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From: TerryMoselaol.com
Date: Thu, 9 Sep 2004 18:42:40 EDT
Subject: Solar day, Morning planets, ISS

Hi all,

1. A final reminder about the IAA Solar Day will be at Mount Stewart, the 
lovely National Trust House & Garden on the Portaferry Road (Ards peninsula), on 
Sat 11 September, from 14.00 to about 17.00. We will have a variety of 
filtered telescopes, including Coronados, large binoculars, projection systems etc, 
to show the Sun in all its glory - and it has been active again recently, with 
a big spot now on view.
   We also hope to have a live science show, and Derek Heatly will be there 
with his excellent collection of meteorites & space memorabilia, his near-space 
adventure photographs & video, and the latest news on his planned sub-orbital 
flight into actual space!
   Members bringing telescopes or filtered binocs get in free, others pay the 
normal National Trust admission charges, so bring appropriate equipment!

2. There's a lovely array of solar system bodies in the morning skies right 
now. Venus has been brilliant in the early twilight for the last few months,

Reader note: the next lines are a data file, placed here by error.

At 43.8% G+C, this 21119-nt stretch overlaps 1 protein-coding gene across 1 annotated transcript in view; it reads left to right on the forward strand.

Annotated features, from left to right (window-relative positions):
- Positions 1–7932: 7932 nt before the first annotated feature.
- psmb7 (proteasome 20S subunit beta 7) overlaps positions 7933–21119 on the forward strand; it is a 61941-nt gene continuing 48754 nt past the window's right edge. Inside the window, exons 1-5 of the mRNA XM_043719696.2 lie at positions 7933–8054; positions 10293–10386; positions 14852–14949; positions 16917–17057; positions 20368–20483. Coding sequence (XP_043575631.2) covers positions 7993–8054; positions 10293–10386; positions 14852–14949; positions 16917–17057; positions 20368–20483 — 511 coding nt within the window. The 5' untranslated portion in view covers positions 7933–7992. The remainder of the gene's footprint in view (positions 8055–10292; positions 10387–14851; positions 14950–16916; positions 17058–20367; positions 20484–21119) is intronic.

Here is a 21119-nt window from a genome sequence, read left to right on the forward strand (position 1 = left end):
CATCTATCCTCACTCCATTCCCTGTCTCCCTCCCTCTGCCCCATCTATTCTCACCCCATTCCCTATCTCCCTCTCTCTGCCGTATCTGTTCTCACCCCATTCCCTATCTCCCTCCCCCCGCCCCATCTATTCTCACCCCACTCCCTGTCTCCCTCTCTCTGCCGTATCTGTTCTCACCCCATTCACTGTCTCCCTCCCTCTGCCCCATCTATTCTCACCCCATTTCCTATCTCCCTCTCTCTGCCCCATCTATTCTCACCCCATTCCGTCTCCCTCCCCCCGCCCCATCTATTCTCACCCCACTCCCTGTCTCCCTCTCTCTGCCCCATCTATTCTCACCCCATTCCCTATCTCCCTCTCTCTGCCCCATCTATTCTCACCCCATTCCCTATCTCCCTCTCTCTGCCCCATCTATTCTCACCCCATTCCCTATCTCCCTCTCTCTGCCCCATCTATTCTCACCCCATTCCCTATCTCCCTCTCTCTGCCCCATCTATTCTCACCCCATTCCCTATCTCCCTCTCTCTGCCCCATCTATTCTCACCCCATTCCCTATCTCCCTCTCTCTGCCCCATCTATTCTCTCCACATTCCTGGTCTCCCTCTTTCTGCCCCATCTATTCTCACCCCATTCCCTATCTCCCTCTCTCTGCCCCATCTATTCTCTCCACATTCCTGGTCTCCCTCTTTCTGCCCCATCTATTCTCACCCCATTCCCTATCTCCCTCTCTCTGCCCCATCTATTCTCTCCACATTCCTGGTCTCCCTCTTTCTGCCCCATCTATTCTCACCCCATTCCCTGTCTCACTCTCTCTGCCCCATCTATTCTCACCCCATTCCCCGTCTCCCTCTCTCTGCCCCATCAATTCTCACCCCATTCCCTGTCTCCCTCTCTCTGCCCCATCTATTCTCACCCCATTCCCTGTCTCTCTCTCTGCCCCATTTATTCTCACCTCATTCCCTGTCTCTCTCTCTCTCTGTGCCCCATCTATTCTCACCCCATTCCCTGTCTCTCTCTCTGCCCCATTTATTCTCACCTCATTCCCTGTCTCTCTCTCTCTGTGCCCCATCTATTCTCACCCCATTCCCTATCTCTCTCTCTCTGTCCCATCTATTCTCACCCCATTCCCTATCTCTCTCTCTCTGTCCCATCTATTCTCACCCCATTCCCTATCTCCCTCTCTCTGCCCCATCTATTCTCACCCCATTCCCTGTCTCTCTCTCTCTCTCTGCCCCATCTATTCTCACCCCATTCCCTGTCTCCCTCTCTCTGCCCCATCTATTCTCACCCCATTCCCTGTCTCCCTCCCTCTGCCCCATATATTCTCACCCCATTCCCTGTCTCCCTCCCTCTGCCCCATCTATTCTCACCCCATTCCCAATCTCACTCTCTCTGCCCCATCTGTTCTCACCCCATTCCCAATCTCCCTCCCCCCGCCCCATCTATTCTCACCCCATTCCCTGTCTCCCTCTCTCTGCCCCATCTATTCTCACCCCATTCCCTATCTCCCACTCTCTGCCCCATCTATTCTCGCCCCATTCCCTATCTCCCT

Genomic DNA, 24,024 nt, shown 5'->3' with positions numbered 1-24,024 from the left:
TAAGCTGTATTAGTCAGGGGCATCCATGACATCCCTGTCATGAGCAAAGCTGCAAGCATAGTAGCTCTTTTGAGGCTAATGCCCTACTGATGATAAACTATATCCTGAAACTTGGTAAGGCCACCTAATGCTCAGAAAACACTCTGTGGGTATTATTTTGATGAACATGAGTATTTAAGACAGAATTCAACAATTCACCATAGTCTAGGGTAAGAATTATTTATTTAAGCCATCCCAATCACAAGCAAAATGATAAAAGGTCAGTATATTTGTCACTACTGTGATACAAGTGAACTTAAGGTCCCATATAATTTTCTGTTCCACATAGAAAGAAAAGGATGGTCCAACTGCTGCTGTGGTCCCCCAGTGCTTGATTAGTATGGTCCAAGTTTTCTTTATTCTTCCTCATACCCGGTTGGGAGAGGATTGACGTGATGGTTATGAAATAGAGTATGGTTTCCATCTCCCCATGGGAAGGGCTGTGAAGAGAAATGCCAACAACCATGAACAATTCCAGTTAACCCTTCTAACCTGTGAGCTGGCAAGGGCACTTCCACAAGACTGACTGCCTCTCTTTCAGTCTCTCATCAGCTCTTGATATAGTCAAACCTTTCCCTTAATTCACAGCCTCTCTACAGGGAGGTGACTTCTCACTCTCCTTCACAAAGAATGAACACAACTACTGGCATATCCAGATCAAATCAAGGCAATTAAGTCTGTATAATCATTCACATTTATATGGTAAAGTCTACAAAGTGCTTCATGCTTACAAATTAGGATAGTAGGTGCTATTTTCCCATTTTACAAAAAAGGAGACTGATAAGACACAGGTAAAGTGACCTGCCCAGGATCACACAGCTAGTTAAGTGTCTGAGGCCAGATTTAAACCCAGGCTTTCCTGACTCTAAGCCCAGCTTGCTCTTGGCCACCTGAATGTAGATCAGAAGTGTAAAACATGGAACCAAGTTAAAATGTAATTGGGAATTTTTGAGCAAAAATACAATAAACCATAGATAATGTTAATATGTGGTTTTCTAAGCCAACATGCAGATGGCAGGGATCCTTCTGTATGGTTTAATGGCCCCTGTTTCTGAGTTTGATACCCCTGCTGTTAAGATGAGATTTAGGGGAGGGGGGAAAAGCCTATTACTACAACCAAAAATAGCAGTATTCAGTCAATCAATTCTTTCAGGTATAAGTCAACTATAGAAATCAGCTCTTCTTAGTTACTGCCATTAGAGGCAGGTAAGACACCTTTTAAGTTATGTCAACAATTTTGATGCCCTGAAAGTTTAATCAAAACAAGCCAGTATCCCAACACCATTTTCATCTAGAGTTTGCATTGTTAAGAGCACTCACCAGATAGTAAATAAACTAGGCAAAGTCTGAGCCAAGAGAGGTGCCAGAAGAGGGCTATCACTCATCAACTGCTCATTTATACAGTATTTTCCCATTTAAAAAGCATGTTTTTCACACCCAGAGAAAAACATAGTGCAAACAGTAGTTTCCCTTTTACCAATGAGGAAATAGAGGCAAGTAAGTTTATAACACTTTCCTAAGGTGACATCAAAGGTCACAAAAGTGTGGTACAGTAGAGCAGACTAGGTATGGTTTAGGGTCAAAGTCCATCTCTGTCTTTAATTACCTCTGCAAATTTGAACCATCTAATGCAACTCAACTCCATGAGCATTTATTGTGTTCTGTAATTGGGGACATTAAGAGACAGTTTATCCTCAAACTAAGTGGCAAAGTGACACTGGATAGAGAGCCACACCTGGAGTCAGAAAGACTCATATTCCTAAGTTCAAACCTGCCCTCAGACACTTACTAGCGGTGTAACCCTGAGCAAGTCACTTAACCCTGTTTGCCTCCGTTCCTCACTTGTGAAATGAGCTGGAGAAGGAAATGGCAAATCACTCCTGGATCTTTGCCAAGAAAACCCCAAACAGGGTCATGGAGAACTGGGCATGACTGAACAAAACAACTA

now Saturn is close by, above right of Venus, there's a lovely waning crescent 
Moon, and the most elusive of the 'bright' planets, little Mercury, is well 
placed, but much closer to the horizon. You can see it from about 05.30 to about 
06.00 or 06.15 depending where you live. It's about 25 degrees below left of 
Venus, but the Moon provides an even better guide on the mornings of the 12th & 
13th. On the 12th, Mercury lies 11 degrees below, and slightly left of the 
Moon - about 6.30 to 7.0 on a clock face. On the 13th, the Moon has moved lower, 
and Mercury will lie just 3.2 degrees to the right of the Moon. Use 
binoculars if you can't find it at first, but in a clear sky it should be readily 
visible to the unaided eye, as a twinkly slightly pinkish 'star'. On the next 
morning, the Moon will be too close to the Sun to be visible.

3. The ISS starts another series of evening passes on the 11th or 12th 
September; the 11th for the most Southerly observers. Details of passes for your 
locality can be found on www.heavens-above.com

Clear Skies


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